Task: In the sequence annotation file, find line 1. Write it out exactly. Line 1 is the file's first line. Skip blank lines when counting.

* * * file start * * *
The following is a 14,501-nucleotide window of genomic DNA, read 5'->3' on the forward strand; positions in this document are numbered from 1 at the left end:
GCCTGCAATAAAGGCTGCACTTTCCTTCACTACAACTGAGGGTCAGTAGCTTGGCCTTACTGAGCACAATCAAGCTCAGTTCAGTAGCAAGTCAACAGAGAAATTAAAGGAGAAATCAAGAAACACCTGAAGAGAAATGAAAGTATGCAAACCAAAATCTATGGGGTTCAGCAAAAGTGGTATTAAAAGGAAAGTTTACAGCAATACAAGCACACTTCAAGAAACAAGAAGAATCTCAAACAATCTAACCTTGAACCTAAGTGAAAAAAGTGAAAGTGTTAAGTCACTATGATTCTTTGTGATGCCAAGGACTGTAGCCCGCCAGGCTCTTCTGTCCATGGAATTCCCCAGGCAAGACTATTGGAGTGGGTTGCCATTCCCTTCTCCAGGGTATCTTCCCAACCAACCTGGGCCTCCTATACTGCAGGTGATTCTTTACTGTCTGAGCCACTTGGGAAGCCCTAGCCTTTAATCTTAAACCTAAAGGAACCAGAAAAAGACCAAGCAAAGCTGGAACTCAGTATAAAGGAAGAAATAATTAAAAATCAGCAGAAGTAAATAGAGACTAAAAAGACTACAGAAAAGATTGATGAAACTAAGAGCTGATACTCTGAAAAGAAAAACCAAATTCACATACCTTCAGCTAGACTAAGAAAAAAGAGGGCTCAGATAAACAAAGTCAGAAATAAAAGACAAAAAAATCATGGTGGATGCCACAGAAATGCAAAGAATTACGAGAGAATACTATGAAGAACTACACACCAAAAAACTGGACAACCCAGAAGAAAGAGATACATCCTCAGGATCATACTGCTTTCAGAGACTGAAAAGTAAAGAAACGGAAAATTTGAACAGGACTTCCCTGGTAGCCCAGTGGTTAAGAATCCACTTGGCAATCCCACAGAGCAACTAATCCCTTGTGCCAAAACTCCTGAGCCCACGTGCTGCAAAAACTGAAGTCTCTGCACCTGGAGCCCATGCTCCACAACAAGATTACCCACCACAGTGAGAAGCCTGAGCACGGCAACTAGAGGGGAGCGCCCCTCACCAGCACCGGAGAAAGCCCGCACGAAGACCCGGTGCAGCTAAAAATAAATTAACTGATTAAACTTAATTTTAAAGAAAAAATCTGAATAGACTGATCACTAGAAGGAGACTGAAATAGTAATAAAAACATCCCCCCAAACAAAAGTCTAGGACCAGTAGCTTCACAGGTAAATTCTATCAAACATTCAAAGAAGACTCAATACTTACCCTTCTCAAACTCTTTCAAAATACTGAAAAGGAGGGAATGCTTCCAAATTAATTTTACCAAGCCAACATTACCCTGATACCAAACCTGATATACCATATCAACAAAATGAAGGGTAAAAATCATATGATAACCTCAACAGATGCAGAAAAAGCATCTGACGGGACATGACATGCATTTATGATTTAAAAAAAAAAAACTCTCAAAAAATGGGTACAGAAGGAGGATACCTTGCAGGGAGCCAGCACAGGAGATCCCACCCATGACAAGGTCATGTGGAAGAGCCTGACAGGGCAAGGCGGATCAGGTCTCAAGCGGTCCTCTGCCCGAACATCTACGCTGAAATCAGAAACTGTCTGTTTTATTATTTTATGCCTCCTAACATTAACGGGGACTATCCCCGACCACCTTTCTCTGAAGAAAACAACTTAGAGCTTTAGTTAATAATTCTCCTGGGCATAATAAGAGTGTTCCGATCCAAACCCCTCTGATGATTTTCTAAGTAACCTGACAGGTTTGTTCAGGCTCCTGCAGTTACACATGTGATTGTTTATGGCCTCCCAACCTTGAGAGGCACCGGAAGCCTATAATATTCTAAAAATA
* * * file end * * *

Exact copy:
The following is a 14,501-nucleotide window of genomic DNA, read 5'->3' on the forward strand; positions in this document are numbered from 1 at the left end: